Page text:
Baihaqi, Shuab ul Iman, (4/1867)
إنَّ اللهَ تعالَى يحبُّ إذا عمِل أحدُكم عملًا أن يُتقِنَه
 Talking about fulﬁlling the duties and promoting action, the Prophet (ﷺ)said, “If the last hour strikes and ﬁnds you holding a nursling, go ahead and plant it.” Musnad Ahmad.
 ) Mishkat al-Masabih: 35(
لَا إِيمَانَ لِمَنْ لَا أَمَانَةَ لَهُ وَلَا دِينَ لِمَنْ لَا عَهْدَ لَهُ
 Hiding of evidence is prohibited: “And who is more unjust than he who hides the testimony which is with him (in the Book) from Allah? And Allah is not unaware of your deeds.” (02:140)
وَمَنْ أَظْلَمُ مِمَّنْ كَتَمَ شَهَادَةً عِنْدَهُ مِنَ اللَّهِ وَمَا اللَّهُ بِغَافِلٍ عَمَّا تَعْمَلُونَ
“And do not conceal evidence. And the one who conceals it, his heart is certainly sinful.” (02:283)
وَلَا تَكْتُمُوا الشَّهَادَةَ ۚ وَمَن يَكْتُمْهَا فَإِنَّهُ آثِمٌ قَلْبُهُ
However, Quran has also prohibited false evidence and it is considered one of the major crimes. Qurans says: “And these are the people who do not attend (both verbally and practically) the false and untruthful matters, and when they pass by evil activities, they pass on (observing caution) with utmost nobility and dignity.” (25:72)
وَالَّذِينَ لَا يَشْهَدُونَ الزُّورَ وَإِذَا مَرُّوا بِاللَّغْوِ مَرُّوا كِرَامًا
The Prophet (ﷺ)said, “The biggest of Al-Ka`ba’ir (the great sins) are (1) to join others as partners in worship with Allah, (2) to murder a human being, (3) to be undutiful to one’s parents (4) and to make a false statement,” or said, “to give a false witness.” (Sahih al-Bukhari: 6871)
أَكْبَرُ الْكَبَائِرِ الإِشْرَاكُ بِاللَّهِ وَقَتْلُ النَّفْسِ، وَعُقُوقُ الْوَالِدَيْنِ، وَقَوْلُ الزُّورِ ”. أَوْ قَالَ ” وَشَهَادَةُ الزُّورِ
 Musnad al-Firdaws: 2910
“No man earns anything better than that which he earns with his own hands, and what a man spends on himself, his wife, his child and his servant, then it is charity.” (Sunan Ibn Majah: 2138)
مَا كَسَبَ الرَّجُلُ كَسْبًا أَطْيَبَ مِنْ عَمَلِ يَدِهِ وَمَا أَنْفَقَ الرَّجُلُ عَلَى نَفْسِهِ وَأَهْلِهِ وَوَلَدِهِ وَخَادِمِهِ فَهُوَ صَدَقَةٌ
“O people, fear Allah and be moderate in seeking a living, for no soul will die until it has received all its provision, even if it is slow in coming. So, fear Allah and be moderate in seeking provision; take that which is permissible and leave that which is forbidden.” (Sunan Ibn Majah: 2144)
أَيُّهَا النَّاسُ اتَّقُوا اللَّهَ وَأَجْمِلُوا فِي الطَّلَبِ فَإِنَّ نَفْسًا لَنْ تَمُوتَ حَتَّى تَسْتَوْفِيَ رِزْقَهَا وَإِنْ أَبْطَأَ عَنْهَا فَاتَّقُوا اللَّهَ وَأَجْمِلُوا فِي الطَّلَبِ خُذُوا مَا حَلَّ وَدَعُوا مَا حَرُمَ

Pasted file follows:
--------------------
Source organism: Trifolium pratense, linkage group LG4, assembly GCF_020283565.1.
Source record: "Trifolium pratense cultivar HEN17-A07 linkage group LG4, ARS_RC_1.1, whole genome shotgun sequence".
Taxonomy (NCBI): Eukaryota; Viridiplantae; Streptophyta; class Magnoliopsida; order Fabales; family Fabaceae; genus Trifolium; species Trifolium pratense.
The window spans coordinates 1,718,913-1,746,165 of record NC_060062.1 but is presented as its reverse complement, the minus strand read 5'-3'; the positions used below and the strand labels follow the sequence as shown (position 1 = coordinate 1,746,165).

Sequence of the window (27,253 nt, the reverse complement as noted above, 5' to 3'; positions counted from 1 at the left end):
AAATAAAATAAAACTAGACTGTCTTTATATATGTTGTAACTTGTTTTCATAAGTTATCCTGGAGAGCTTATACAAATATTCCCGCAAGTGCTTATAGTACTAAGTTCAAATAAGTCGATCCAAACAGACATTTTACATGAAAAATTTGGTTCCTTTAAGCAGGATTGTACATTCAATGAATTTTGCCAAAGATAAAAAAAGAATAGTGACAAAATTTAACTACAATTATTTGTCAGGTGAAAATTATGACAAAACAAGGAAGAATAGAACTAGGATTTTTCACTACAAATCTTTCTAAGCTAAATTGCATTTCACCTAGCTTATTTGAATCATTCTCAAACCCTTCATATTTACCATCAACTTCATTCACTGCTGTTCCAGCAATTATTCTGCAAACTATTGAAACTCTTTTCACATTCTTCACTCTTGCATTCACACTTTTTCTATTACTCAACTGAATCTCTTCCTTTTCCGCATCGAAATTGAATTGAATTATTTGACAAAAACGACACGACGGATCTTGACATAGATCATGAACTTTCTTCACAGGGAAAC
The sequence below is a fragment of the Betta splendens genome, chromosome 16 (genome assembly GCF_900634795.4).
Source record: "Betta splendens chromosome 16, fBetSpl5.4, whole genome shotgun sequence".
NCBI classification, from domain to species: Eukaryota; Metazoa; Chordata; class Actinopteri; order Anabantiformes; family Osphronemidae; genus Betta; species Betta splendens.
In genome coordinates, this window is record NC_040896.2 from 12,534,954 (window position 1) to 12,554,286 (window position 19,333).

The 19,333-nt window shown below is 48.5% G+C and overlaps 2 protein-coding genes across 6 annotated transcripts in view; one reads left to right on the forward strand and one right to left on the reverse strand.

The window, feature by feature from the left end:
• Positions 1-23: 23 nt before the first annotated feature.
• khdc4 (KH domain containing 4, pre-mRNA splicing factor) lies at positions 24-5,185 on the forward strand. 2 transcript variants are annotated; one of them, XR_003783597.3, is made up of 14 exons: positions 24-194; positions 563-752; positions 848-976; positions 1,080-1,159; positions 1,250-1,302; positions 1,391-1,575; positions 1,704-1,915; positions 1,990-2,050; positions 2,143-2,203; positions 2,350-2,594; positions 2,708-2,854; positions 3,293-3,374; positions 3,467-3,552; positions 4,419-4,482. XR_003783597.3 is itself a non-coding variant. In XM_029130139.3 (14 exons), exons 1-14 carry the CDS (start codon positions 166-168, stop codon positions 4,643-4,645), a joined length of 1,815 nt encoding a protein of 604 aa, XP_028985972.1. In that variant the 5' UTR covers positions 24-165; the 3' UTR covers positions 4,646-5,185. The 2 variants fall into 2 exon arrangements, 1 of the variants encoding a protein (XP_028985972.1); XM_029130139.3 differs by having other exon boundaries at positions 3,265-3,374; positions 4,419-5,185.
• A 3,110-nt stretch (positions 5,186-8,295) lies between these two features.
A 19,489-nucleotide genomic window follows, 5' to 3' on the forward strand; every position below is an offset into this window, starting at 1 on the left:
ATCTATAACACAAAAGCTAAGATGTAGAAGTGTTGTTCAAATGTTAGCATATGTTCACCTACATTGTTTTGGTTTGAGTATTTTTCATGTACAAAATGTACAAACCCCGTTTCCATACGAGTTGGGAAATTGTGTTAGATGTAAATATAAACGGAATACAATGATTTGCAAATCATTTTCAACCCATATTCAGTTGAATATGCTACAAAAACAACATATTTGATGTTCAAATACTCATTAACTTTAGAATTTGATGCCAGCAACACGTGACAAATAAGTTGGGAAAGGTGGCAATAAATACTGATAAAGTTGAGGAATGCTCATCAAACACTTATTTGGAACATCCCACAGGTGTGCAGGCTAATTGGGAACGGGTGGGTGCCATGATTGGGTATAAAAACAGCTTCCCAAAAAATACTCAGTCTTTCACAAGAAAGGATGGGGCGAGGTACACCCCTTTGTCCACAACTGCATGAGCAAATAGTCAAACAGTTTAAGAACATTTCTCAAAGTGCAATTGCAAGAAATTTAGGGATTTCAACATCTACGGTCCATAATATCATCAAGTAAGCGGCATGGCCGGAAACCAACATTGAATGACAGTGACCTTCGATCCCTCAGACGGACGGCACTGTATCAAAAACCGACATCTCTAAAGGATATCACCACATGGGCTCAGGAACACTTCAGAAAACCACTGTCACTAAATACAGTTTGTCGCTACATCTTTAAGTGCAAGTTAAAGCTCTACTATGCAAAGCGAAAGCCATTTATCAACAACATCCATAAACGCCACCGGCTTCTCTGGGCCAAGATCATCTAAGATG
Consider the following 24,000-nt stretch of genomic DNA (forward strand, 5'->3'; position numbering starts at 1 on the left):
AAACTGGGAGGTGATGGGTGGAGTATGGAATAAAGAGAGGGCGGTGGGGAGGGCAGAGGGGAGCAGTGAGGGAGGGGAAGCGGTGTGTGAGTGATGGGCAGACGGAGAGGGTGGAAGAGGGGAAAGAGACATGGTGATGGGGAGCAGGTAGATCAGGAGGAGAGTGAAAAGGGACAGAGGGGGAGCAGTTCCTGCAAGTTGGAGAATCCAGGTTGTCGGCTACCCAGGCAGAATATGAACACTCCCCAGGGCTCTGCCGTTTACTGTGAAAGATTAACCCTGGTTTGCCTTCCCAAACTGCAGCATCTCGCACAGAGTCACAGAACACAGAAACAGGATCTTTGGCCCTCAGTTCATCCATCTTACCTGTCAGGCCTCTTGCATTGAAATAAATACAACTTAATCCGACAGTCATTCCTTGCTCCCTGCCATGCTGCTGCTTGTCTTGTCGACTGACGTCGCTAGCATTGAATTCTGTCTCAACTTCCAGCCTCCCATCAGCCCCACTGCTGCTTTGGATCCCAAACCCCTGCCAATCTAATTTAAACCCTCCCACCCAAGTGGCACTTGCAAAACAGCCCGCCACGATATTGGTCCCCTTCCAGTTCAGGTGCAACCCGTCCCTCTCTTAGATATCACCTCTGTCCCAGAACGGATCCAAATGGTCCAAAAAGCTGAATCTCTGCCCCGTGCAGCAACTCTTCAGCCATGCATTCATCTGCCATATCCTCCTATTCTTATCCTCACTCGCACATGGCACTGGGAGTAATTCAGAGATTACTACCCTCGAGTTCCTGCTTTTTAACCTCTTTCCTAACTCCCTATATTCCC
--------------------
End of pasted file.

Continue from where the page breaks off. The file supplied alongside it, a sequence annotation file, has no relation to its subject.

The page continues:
) Sahih Muslim: 55 a(
أَنَّ النَّبِيَّ صلى الله عليه وسلم قَالَ ” الدِّينُ النَّصِيحَةُ ” قُلْنَا لِمَنْ قَالَ ” لِلَّهِ وَلِكِتَابِهِ وَلِرَسُولِهِ وَلأَئِمَّةِ الْمُسْلِمِينَ وَعَامَّتِهِمْ
 The whole hadith is as follows, “The Prophet (ﷺ)passed by a heap of grain and put his hand into it and his ﬁngers came upon some dampness. He said, “Owner of this grain, what is this?” He said, “The rain caught it, Messenger of Allah (ﷺ)” He said, “Why did you not put it on top of the heap so that the people could see it! Anyone who cheats us is not one of us.” (Jami` at-Tirmidhi 1315)
أَنَّ رَسُولَ اللَّهِ صلى الله عليه وسلم مَرَّ عَلَى صُبْرَةٍ مِنْ طَعَامٍ فَأَدْخَلَ يَدَهُ فِيهَا فَنَالَتْ أَصَابِعُهُ بَلَلاً فَقَالَ ” يَا صَاحِبَ الطَّعَامِ مَا هَذَا ” . قَالَ أَصَابَتْهُ السَّمَاءُ يَا رَسُولَ اللَّهِ . قَالَ ” أَفَلاَ جَعَلْتَهُ فَوْقَ الطَّعَامِ حَتَّى يَرَاهُ النَّاسُ ” . ثُمَّ قَالَ ” مَنْ غَشَّ فَلَيْسَ مِنَّا ”
 (Riyad as-Salihin: 1)
إنَّمَا الْأَعْمَالُ بِالنِّيَّاتِ، وَإِنَّمَا لِكُلِّ امْرِئٍ مَا نَوَى
 “A worker is responsible for the property of his employer.” This hadith requires the worker not to be negligent of his duties and take due care of all types of property at the workplace.
 The following hadith an exception in a rule related to sanctuary of Makkah. It shows that exceptions can be added in general rules to easy any difficulty. “On the day of the conquest of Mecca, the Prophet (ﷺ)said, “There is no more emigration (from Mecca) but Jihad and intentions, and whenever you are called for Jihad, you should go immediately. No doubt, Allah has made this place (Mecca) a sanctuary since the creation of the heavens and the earth and will remain a sanctuary till the Day of Resurrection as Allah has ordained its sanctity. Fighting was not permissible in it for anyone before me, and even for me it was allowed only for a portion of a day. So, it is a sanctuary with Allah’s sanctity till the Day of Resurrection. Its thorns should not be uprooted and its game should not be chased; and its luqata (fallen things) should not be picked up except by one who would announce that publicly, and its vegetation (grass etc.) should not be cut.” Al-`Abbas said, “O Allah’s Messenger (ﷺ)! Except Al-Idhkhir, (for it is used by their blacksmiths and for their domestic purposes).” So, the Prophet (ﷺ)said, “Except Al-Idhkhir.” (Sahih al-Bukhari: 1834)
For more information, please check ILO website: https://www.ilo.org/global/standards/subjects-covered-by-international-labour-standards/lang–en/index.htm